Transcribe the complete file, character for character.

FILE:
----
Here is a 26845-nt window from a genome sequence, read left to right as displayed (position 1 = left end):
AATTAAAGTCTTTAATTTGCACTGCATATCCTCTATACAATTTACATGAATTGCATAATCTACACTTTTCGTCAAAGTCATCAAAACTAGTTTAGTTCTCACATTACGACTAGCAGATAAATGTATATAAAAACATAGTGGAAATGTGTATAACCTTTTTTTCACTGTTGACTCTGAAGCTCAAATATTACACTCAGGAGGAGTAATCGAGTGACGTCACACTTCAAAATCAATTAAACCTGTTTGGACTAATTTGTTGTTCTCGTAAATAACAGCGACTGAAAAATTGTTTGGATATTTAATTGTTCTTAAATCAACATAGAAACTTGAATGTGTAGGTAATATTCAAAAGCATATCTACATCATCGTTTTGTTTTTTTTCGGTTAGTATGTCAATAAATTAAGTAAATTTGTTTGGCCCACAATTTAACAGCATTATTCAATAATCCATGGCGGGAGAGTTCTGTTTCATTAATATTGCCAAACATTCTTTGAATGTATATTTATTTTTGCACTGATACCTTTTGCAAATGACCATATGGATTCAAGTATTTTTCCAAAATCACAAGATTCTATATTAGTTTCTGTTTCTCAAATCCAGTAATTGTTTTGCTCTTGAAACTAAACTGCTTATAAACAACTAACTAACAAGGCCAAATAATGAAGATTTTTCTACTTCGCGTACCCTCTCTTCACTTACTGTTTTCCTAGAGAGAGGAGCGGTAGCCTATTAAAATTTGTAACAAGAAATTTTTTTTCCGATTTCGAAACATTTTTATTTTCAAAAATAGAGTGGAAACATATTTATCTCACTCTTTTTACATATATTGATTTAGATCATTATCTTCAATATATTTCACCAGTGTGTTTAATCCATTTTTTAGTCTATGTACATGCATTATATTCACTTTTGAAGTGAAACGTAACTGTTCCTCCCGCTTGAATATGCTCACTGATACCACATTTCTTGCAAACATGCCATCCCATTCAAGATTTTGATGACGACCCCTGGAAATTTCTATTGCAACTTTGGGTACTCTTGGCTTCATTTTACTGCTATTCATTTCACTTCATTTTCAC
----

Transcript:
Here is a 26845-nt window from a genome sequence, read left to right as displayed (position 1 = left end):
AATTAAAGTCTTTAATTTGCACTGCATATCCTCTATACAATTTACATGAATTGCATAATCTACACTTTTCGTCAAAGTCATCAAAACTAGTTTAGTTCTCACATTACGACTAGCAGATAAATGTATATAAAAACATAGTGGAAATGTGTATAACCTTTTTTTCACTGTTGACTCTGAAGCTCAAATATTACACTCAGGAGGAGTAATCGAGTGACGTCACACTTCAAAATCAATTAAACCTGTTTGGACTAATTTGTTGTTCTCGTAAATAACAGCGACTGAAAAATTGTTTGGATATTTAATTGTTCTTAAATCAACATAGAAACTTGAATGTGTAGGTAATATTCAAAAGCATATCTACATCATCGTTTTGTTTTTTTTCGGTTAGTATGTCAATAAATTAAGTAAATTTGTTTGGCCCACAATTTAACAGCATTATTCAATAATCCATGGCGGGAGAGTTCTGTTTCATTAATATTGCCAAACATTCTTTGAATGTATATTTATTTTTGCACTGATACCTTTTGCAAATGACCATATGGATTCAAGTATTTTTCCAAAATCACAAGATTCTATATTAGTTTCTGTTTCTCAAATCCAGTAATTGTTTTGCTCTTGAAACTAAACTGCTTATAAACAACTAACTAACAAGGCCAAATAATGAAGATTTTTCTACTTCGCGTACCCTCTCTTCACTTACTGTTTTCCTAGAGAGAGGAGCGGTAGCCTATTAAAATTTGTAACAAGAAATTTTTTTTCCGATTTCGAAACATTTTTATTTTCAAAAATAGAGTGGAAACATATTTATCTCACTCTTTTTACATATATTGATTTAGATCATTATCTTCAATATATTTCACCAGTGTGTTTAATCCATTTTTTAGTCTATGTACATGCATTATATTCACTTTTGAAGTGAAACGTAACTGTTCCTCCCGCTTGAATATGCTCACTGATACCACATTTCTTGCAAACATGCCATCCCATTCAAGATTTTGATGACGACCCCTGGAAATTTCTATTGCAACTTTGGGTACTCTTGGCTTCATTTTACTGCTATTCATTTCACTTCATTTTCAC